UNBREAKABLE BOND:   Long-time gay rights advocate   Shelley Argent and her son James.
UNBREAKABLE BOND: Long-time gay rights advocate Shelley Argent and her son James. David Kelly

For the love of a child: Shelley Argent's story

"THERE are times parents should stand behind their child, other times they should stand beside them, but this was my time to stand in front of James and fight for his right to be seen as an equal."

These were the words that sent Shelley Argent into battle to ensure her son James, who came out as gay in 1995, would have the same rights, the same opportunities, the same protection as everyone else in Australia.

As co-author Leanne Edmistone wrote in the foreword to Shelley's life story titled Just a Mum: "She was just a mum who wanted both her sons - one gay and one straight - to be treated equally by the law and society."

The book recounts Shelley's life, from her childhood spent in a poor, dysfunctional 1950s Brisbane family to the woman who went on to disrupt the highest echelons of Australia's social and political establishments.

Last month, Shelley and Leanne's family, friends and fans gathered at Brisbane's Avid Book Store for the book launch.

For those not familiar with Shelley's personality, there was a short introduction written in point form with white chalk on a large blackboard.

It read: "Always has an open house; Ring any time; Love a coffee and a chat; Pretty good cook."

At the launch, Shelley's engaging personality gave an insight into her warm heart, enormous love for family and her innate traits of stubbornness and determination that supplied her with the courage to walk the talk of equality, confront discrimination, lobby politicians and march as the sole mum among the LGBTQ+ community.

But Shelley did not just ask wider society to respect the rights of her son, she expected the same from family and friends and she relates that all but one were able to do so.

"There was only person who didn't agree with me, my bridesmaid Gilliam," she wrote. "She said her husband was a homophobe."

For Shelley that was a deal-breaker that ended their long relationship.

Not withstanding her unwillingness to compromise on this issue, Shelley understood that acceptance can take time.

Referring to situations when children announce their coming out, she wrote:

"After the initial shock, parents will often go through the five stages of grief - denial, anger, bargaining, depression and, hopefully, eventually, acceptance.

"Just as it takes our children time to accept their sexuality, so too will it take parents.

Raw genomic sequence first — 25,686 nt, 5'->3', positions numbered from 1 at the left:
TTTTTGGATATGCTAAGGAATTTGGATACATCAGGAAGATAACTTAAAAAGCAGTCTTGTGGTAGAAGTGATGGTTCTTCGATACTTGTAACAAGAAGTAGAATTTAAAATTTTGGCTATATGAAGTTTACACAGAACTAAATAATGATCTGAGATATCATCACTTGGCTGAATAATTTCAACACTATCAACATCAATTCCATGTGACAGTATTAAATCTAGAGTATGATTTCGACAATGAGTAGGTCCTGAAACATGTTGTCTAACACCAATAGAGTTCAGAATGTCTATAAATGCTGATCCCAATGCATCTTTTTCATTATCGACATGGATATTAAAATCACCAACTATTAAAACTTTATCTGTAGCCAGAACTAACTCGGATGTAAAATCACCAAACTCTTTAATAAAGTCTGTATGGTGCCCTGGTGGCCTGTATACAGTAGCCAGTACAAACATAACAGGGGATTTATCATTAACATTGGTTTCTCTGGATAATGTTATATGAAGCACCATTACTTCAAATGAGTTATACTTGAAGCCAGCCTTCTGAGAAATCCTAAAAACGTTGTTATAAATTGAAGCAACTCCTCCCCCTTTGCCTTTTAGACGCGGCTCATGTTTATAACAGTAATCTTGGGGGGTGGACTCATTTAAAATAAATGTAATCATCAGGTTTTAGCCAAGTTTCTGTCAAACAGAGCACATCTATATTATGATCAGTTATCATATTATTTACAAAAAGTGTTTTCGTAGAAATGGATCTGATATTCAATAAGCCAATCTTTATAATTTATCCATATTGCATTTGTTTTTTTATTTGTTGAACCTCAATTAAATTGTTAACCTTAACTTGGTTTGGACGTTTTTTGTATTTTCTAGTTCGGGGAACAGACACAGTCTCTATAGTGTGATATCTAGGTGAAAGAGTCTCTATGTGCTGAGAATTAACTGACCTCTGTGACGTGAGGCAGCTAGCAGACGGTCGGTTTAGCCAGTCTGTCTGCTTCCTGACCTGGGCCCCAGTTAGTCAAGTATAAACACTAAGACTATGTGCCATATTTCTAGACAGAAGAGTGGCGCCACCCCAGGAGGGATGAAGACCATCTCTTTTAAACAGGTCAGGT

"There is a lot of someone or something to blame.

"Did we smother him/her. Did we spoil him/her? Did we spend enough time with them as children? Is it my fault? Is God punishing me?

"The only truth is that a child is born as they are - not groomed, encouraged or turned gay."

Just a Mum also includes her long, happy marriage and partnership with Don, dealing with sexual abuse endured by her son and the joy of academic achievement.

Shelley studied Social Sciences at QUT and graduated in 1997 as a mature-age student, a path that enhanced her understanding and ability to challenge the system.

Nevertheless, Shelley said one unlikely thing she was able to use to her advantage was her conservative, middle- class suburban housewife appearance.

"It reassured so many parents, who were expecting to be greeted by a cheesecloth and silver bells type personality,'' she said.

One father she had arranged to meet actually walked past her, thinking he would be meeting "a woman with shaved head, big boots and a razor blade in her ears".

Another point she noted was that her gay son, who at 28 became the Queensland Police Service's youngest sergeant, had fewer rights than the people he locked up.

The only legal right he held in Queensland was to be gay without fear of arrest.

"It was a discrepancy I often highlighted during my lobbying," she wrote.

Shelley's journey as a campaigner for equal rights resulted in her receiving an OAM in 2006 and took her to places and people she could have never imagined in her Brisbane childhood.

She was a regular visitor to Canberra's politicians and enjoyed marching in the Mardi Gras.

But ultimately, her work has been rewarded with state and federal policy legislative reform, culminating in marriage equality in 2017.

To obtain a copy of Just a Mum, go to the website shelleyargent.com or facebook.com/JustAMumShelleyArgent.

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